The first workshop on the International Charter on Space and Major Disasters took place in Italy yesterday at ESA’s European Space Research Institute. This one-day meeting was attended by three of the five national space agencies who are members of the Charter as well as more than 50 representatives of the space industry and the civil protection authorities who use satellite data for disaster mapping and prevention.
Although the Charter only came into operation in November 2000 it has already been called into operation on 11 occasions to provide the up-to-date information needed to anticipate and manage potential crises when natural or technological disasters occur. The workshop provided an opportunity to introduce the Charter to the European space industry, and to present its objectives, members and mechanisms.
Under the Charter, the space agencies of Europe, France, Canada, USA and India agree to provide satellite data to enable emergency and rescue organizations to combat natural disasters. The Charter is a significant step forward as it brings together major Space agencies and civil protection agencies in a long-term dialogue. Although the workshop identified the limitations of current satellite systems, it was also clear that the experience gathered to date will provide valuable information for improving and further defining future satellite systems.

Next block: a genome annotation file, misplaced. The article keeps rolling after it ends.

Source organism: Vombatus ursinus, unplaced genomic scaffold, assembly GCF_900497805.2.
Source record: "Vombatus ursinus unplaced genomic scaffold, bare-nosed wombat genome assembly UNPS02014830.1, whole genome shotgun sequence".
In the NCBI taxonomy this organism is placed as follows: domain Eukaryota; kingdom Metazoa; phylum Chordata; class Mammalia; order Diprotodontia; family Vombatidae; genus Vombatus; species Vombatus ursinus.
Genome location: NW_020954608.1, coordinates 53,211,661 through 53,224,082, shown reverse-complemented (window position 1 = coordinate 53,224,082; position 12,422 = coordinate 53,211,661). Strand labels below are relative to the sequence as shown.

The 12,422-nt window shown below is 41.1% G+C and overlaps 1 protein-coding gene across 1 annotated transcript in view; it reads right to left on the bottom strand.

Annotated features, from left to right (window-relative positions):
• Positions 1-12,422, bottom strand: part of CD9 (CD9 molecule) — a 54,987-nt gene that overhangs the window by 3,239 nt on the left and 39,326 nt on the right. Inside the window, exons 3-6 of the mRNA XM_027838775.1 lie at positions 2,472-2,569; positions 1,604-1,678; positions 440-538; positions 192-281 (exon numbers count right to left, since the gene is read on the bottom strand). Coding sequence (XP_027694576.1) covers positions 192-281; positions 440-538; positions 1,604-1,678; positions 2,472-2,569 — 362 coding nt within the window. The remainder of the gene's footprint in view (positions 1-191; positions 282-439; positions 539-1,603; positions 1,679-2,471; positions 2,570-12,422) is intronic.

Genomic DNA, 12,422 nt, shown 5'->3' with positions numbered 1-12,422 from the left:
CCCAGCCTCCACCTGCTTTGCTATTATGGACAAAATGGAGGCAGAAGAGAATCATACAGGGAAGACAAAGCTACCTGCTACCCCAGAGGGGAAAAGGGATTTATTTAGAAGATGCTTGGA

During the meeting, a couple of examples were given of how satellite data provided under the Charter had been used. Colonel Rioux, from the regional command centre of the French Civil Protection, spoke of how the Charter had been triggered after the Saône river floods in March 2001 and Mr Darlow, of Thames Water Plc, a British company which operates large dams and sewage systems worldwide, gave a positive assessment of the products prepared after major earthquakes.
Major satellite imagery distributors expressed their interest in the Charter and put forth a number of proposals to improve the efficiency of the overall system. These included timely responses for emergency management, the critical importance of interpretation and the need to combine satellite data with other data sources in order to increase the value of standard satellite images.
Also discussed was the need to complement the Charter by providing additional services, such as the ability to deliver reference maps of areas struck by disasters as well as rapid damage estimate maps. Members of the workshop urged space agencies, and also policy makers such as the European Union and the United Nations, to set up an adequate framework for such actions.